It’s been over a week now since Ruth Padawer’s article on so-called “selective reduction” was posted on the New York Times website, and since then it’s elicited a lot of reactions online.
It’s surely one of the most discussed abortion-related stories to have appeared this summer, if not all of 2011.
And yet it’s notable that there is one organization that has yet to say one word — positive, negative, or otherwise — regarding the article:
What Does PP Say about “Selective Reduction”? Anyone? Anyone?
Planned Parenthood (which, let us remind ourselves, was responsible for 332,278 abortions in 2009 — more than a quarter of abortions nationwide); calls itself “America’s most trusted provider of reproductive health care.”
You would think that as such, Planned Parenthood would have an unspoken obligation to say something in response to such a high-profile 5,000 word article that appeared in, of all places, the New York Times.
What’s more, PP’s main website has no mention of “selective reduction” at all.
Make no mistake: as Albert Mohler trenchantly noted yesterday: “Euphemisms are the refuge of moral cowardice, and no euphemism is so cowardly or so deadly as ‘reduction’ – a word that sounds like math, but really means murder.”
And yet this particular euphemism — which, ironically, is owned by the pro-choice movement — well, the nation’s largest abortion chain doesn’t want to talk about it.
Ignore the Issue and Hope No One Will Ask Questions about It
Does Planned Parenthood support the right of a woman to have a “selective reduction” abortion merely because she has a multiple pregnancy and only wants one baby to be born?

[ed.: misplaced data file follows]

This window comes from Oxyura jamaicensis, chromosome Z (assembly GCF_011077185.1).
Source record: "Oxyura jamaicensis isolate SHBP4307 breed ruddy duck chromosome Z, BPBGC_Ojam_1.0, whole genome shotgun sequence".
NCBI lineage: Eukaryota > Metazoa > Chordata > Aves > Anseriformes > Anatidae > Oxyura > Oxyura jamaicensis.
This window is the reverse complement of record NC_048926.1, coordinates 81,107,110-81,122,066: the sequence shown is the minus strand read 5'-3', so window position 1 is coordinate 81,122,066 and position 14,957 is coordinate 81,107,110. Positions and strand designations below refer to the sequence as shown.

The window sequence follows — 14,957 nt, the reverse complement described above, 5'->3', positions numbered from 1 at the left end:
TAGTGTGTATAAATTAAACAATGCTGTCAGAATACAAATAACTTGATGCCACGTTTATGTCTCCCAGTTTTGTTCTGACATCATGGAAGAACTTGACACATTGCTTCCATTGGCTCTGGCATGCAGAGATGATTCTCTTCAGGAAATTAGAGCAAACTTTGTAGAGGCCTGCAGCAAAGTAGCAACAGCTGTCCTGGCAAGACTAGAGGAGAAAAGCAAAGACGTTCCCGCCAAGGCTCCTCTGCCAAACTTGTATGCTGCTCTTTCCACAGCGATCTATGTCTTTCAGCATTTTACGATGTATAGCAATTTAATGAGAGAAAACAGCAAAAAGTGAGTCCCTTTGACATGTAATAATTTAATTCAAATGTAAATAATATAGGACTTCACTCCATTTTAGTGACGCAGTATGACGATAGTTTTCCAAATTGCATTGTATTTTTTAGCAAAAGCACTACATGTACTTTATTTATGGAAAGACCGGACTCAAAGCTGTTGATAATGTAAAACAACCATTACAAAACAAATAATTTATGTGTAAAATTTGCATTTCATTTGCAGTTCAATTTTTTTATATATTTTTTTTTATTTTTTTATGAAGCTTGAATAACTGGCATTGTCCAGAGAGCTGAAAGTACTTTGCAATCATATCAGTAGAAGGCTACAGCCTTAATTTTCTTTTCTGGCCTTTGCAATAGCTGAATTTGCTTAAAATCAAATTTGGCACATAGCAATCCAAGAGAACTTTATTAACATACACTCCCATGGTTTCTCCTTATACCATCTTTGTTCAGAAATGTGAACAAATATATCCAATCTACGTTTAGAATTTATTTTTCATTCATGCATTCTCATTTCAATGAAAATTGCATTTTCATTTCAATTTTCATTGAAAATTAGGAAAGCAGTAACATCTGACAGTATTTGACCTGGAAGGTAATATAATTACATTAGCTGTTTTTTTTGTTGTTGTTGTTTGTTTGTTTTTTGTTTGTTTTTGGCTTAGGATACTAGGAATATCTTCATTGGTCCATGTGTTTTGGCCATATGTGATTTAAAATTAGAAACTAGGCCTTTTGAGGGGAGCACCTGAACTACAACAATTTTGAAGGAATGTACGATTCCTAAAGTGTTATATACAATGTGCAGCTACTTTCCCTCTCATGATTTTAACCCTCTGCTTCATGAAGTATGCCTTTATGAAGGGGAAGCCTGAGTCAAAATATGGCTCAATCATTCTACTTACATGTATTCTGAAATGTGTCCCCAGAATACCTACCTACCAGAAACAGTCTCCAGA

Absolutely, 100%, yes, of course they do. (Just as they 100% support the right of a woman to have an abortion because the baby is the “wrong” sex, or because she doesn’t want to be pregnant during bikini season, or because she doesn’t want stretch marks, or so she can buy a new iPhone, etc.)
But because it doesn’t take much grey matter to understand that The Average Person is galled by the idea of “selective reduction” abortions, Planned Parenthood isn’t going to go out and shout from the rooftops about how strongly they support it.
There is nothing they can say the NYT article or about “selective reduction” generally that could possibly win them points in the court of public opinion. And so that’s what they say: nothing.
Pro-Lifers Aren’t Afraid of the Hard Questions
Herein lies a great distinction between the pro-life and “pro-choice” movements, broadly speaking.
You’ll notice that on the FAQ section of our website we make no bones about tackling the “hard questions” we hear over and over. And so we don’t shy away from explaining why we believe, for instance, that abortion is wrong even in cases of rape or incest, or to protect the mother’s health; or why we believe contraception is a bad idea.
We’re not afraid of the tough questions, and other pro-life organizations aren’t, either.
On the other hand, “pro-choice” organizations tend to be deathly afraid of tackling hard questions, which is why they prefer to ignore them altogether. And in so doing, they deliberately reject the chance to be transparent, open, and honest about what they really believe.